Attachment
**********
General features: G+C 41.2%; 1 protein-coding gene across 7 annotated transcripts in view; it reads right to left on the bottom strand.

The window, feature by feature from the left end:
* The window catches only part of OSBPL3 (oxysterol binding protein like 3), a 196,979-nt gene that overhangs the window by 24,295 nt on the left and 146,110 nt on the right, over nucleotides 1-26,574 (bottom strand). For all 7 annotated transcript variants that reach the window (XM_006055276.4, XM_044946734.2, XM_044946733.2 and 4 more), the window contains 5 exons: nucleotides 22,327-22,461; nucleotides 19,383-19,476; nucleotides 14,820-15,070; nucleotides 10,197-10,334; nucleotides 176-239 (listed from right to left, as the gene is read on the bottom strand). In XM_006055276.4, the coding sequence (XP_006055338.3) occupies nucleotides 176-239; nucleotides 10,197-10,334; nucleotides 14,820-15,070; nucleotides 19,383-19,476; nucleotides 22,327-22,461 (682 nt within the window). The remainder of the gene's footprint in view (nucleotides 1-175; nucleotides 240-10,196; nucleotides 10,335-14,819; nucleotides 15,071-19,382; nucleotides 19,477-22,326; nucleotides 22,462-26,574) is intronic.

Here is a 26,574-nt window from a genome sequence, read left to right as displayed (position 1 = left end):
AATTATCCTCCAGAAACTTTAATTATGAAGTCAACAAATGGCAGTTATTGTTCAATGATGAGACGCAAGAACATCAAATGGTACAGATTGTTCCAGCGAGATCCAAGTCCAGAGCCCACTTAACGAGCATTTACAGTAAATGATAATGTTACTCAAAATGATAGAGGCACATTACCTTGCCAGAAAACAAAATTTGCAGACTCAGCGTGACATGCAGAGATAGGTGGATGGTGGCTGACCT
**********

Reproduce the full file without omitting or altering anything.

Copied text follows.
General features: G+C 41.2%; 1 protein-coding gene across 7 annotated transcripts in view; it reads right to left on the bottom strand.

The window, feature by feature from the left end:
* The window catches only part of OSBPL3 (oxysterol binding protein like 3), a 196,979-nt gene that overhangs the window by 24,295 nt on the left and 146,110 nt on the right, over nucleotides 1-26,574 (bottom strand). For all 7 annotated transcript variants that reach the window (XM_006055276.4, XM_044946734.2, XM_044946733.2 and 4 more), the window contains 5 exons: nucleotides 22,327-22,461; nucleotides 19,383-19,476; nucleotides 14,820-15,070; nucleotides 10,197-10,334; nucleotides 176-239 (listed from right to left, as the gene is read on the bottom strand). In XM_006055276.4, the coding sequence (XP_006055338.3) occupies nucleotides 176-239; nucleotides 10,197-10,334; nucleotides 14,820-15,070; nucleotides 19,383-19,476; nucleotides 22,327-22,461 (682 nt within the window). The remainder of the gene's footprint in view (nucleotides 1-175; nucleotides 240-10,196; nucleotides 10,335-14,819; nucleotides 15,071-19,382; nucleotides 19,477-22,326; nucleotides 22,462-26,574) is intronic.

Here is a 26,574-nt window from a genome sequence, read left to right as displayed (position 1 = left end):
AATTATCCTCCAGAAACTTTAATTATGAAGTCAACAAATGGCAGTTATTGTTCAATGATGAGACGCAAGAACATCAAATGGTACAGATTGTTCCAGCGAGATCCAAGTCCAGAGCCCACTTAACGAGCATTTACAGTAAATGATAATGTTACTCAAAATGATAGAGGCACATTACCTTGCCAGAAAACAAAATTTGCAGACTCAGCGTGACATGCAGAGATAGGTGGATGGTGGCTGACCT